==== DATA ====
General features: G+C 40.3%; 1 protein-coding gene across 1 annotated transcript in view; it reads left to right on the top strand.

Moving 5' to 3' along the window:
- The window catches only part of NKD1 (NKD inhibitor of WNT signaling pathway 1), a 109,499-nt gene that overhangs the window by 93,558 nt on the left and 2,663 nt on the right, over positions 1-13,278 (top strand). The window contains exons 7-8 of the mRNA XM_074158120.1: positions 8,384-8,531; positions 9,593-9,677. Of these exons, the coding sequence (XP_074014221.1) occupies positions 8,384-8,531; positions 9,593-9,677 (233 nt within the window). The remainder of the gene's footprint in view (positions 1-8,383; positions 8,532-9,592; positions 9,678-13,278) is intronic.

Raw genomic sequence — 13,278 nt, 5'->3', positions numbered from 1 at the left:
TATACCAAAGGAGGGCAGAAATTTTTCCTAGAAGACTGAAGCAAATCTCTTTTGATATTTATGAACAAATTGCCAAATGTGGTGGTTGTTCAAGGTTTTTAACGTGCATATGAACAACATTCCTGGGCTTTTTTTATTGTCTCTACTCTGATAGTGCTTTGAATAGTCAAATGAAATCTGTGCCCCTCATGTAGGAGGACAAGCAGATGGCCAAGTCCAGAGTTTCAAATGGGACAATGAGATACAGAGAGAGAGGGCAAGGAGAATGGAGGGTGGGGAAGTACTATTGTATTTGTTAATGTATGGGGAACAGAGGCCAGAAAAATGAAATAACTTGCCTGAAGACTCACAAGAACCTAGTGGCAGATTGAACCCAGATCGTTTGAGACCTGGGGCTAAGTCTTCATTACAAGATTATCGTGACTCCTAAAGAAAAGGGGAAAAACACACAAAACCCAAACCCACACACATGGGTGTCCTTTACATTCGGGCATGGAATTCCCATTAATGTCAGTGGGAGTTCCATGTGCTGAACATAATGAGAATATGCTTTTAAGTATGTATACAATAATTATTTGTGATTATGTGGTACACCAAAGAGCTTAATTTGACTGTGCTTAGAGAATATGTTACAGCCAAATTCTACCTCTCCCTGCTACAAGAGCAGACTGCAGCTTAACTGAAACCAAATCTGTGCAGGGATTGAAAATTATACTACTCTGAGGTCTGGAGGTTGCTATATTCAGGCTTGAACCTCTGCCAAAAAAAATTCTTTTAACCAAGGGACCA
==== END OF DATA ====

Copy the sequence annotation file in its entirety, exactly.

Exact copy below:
General features: G+C 40.3%; 1 protein-coding gene across 1 annotated transcript in view; it reads left to right on the top strand.

Moving 5' to 3' along the window:
- The window catches only part of NKD1 (NKD inhibitor of WNT signaling pathway 1), a 109,499-nt gene that overhangs the window by 93,558 nt on the left and 2,663 nt on the right, over positions 1-13,278 (top strand). The window contains exons 7-8 of the mRNA XM_074158120.1: positions 8,384-8,531; positions 9,593-9,677. Of these exons, the coding sequence (XP_074014221.1) occupies positions 8,384-8,531; positions 9,593-9,677 (233 nt within the window). The remainder of the gene's footprint in view (positions 1-8,383; positions 8,532-9,592; positions 9,678-13,278) is intronic.

Raw genomic sequence — 13,278 nt, 5'->3', positions numbered from 1 at the left:
TATACCAAAGGAGGGCAGAAATTTTTCCTAGAAGACTGAAGCAAATCTCTTTTGATATTTATGAACAAATTGCCAAATGTGGTGGTTGTTCAAGGTTTTTAACGTGCATATGAACAACATTCCTGGGCTTTTTTTATTGTCTCTACTCTGATAGTGCTTTGAATAGTCAAATGAAATCTGTGCCCCTCATGTAGGAGGACAAGCAGATGGCCAAGTCCAGAGTTTCAAATGGGACAATGAGATACAGAGAGAGAGGGCAAGGAGAATGGAGGGTGGGGAAGTACTATTGTATTTGTTAATGTATGGGGAACAGAGGCCAGAAAAATGAAATAACTTGCCTGAAGACTCACAAGAACCTAGTGGCAGATTGAACCCAGATCGTTTGAGACCTGGGGCTAAGTCTTCATTACAAGATTATCGTGACTCCTAAAGAAAAGGGGAAAAACACACAAAACCCAAACCCACACACATGGGTGTCCTTTACATTCGGGCATGGAATTCCCATTAATGTCAGTGGGAGTTCCATGTGCTGAACATAATGAGAATATGCTTTTAAGTATGTATACAATAATTATTTGTGATTATGTGGTACACCAAAGAGCTTAATTTGACTGTGCTTAGAGAATATGTTACAGCCAAATTCTACCTCTCCCTGCTACAAGAGCAGACTGCAGCTTAACTGAAACCAAATCTGTGCAGGGATTGAAAATTATACTACTCTGAGGTCTGGAGGTTGCTATATTCAGGCTTGAACCTCTGCCAAAAAAAATTCTTTTAACCAAGGGACCA